Although certain driving behaviors may raise a presumption of fault, a plaintiff in a wrongful death lawsuit must still prove negligence by a preponderance of the evidence. Launching an aggressive lawsuit that requires accident reconstruction, eyewitness testimony, and even expert testimony may be the last thing that a surviving loved one wants to face. Fortunately, technology may soon be able to help.
Specifically, Tesla Motors has launched a new approach to data collection: Its vehicles are connected via the Internet to the manufacturer. That means that data up to the moment of a crash can be recovered.
In one example, a driver attempted to claim that a Tesla SUV model had malfunctioned and accelerated on its own, causing a crash into a building. However, Tesla was able to provide data indicating that the vehicle had been traveling at a constant, safe speed of only 6 mph before the accelerator pedal was slammed by the driver.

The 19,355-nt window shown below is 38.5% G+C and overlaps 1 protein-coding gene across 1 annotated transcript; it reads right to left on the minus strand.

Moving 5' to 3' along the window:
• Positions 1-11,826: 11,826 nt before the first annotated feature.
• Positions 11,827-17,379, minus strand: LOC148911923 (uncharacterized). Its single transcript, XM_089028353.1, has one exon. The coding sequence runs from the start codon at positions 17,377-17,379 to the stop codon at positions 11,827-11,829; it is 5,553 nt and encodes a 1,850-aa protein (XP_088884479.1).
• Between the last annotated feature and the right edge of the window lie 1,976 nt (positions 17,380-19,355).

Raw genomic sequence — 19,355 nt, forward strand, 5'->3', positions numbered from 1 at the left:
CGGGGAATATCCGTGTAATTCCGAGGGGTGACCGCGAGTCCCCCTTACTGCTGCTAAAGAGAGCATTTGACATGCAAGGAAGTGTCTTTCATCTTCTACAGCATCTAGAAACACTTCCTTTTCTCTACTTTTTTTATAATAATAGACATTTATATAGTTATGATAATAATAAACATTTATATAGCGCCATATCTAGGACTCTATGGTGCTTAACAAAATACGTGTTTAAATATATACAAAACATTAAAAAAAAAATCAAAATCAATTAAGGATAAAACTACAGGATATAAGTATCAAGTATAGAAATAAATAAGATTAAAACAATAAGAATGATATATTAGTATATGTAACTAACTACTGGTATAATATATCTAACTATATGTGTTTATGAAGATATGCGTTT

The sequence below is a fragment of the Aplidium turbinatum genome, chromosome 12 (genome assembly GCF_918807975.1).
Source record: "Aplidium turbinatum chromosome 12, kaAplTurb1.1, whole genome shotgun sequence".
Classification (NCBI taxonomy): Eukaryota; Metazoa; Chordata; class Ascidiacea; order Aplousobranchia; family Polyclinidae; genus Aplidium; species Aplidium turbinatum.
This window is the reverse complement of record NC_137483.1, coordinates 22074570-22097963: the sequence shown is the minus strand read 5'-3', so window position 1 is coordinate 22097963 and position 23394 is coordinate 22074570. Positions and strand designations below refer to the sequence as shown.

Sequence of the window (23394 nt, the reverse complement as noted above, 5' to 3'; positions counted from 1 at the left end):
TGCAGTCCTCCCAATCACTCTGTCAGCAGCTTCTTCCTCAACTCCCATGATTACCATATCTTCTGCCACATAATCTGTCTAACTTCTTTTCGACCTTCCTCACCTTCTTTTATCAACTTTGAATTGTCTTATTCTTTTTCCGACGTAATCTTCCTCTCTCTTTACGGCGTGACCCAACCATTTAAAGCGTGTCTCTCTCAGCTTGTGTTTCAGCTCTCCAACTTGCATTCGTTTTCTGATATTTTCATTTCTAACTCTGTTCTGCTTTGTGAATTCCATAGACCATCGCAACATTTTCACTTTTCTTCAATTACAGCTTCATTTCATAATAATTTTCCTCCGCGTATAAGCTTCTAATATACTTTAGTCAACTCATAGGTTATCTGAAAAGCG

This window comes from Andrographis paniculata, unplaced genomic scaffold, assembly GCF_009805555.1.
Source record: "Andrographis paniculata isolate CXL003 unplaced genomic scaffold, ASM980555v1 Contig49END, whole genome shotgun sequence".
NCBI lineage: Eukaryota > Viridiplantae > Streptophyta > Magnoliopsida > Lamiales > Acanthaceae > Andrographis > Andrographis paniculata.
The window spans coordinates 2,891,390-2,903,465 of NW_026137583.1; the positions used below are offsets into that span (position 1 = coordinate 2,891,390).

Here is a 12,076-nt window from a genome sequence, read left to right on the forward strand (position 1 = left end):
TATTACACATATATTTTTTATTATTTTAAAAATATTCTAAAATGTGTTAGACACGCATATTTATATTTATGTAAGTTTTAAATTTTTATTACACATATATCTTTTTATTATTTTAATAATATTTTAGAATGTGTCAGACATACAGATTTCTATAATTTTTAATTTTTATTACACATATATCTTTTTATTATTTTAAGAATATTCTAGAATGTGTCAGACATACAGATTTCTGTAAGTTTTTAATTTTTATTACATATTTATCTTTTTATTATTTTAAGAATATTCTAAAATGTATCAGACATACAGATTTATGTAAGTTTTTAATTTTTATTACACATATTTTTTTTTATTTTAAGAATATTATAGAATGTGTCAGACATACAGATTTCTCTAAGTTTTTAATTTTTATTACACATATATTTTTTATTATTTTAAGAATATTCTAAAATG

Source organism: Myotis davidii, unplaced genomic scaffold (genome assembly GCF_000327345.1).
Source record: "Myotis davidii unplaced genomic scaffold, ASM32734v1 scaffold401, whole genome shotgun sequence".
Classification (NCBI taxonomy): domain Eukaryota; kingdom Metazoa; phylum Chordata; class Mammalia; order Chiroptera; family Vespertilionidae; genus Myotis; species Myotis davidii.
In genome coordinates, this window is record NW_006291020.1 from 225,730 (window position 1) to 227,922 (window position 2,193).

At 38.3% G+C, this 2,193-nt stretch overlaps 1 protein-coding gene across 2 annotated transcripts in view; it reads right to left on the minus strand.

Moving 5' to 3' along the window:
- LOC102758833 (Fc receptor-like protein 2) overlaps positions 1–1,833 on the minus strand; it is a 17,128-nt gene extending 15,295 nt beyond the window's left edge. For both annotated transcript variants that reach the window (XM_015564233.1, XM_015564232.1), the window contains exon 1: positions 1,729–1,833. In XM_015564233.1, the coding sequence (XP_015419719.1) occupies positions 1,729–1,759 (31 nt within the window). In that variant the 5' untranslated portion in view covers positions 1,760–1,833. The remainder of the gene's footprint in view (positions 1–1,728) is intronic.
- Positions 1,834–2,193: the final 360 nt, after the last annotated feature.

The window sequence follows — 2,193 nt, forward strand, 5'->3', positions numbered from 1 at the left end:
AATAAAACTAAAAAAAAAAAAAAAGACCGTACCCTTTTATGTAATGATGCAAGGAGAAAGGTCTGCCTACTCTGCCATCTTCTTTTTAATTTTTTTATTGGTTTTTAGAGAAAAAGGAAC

Tesla may be the only manufacturer to currently utilize the Internet to log driving data from its vehicles. However, the industry may be poised for a change. In fact, steps have already been taken in that direction with event data recorders included in most of the vehicles sold in the United States. The recorders function similar to a black box, allowing examiners to recover data that is logged if an accident occurs.
Our law firm is experienced in utilizing technology to our advantage in the courtroom. If black box data is available, you can rest assured that we will analyze it and apply it to our client’s advantage, where possible.
Source: MIT Technology Review, “Tesla Knows When a Crash Is Your Fault, and Other Carmakers Soon Will, Too,” Tom Simonite, June 8, 2016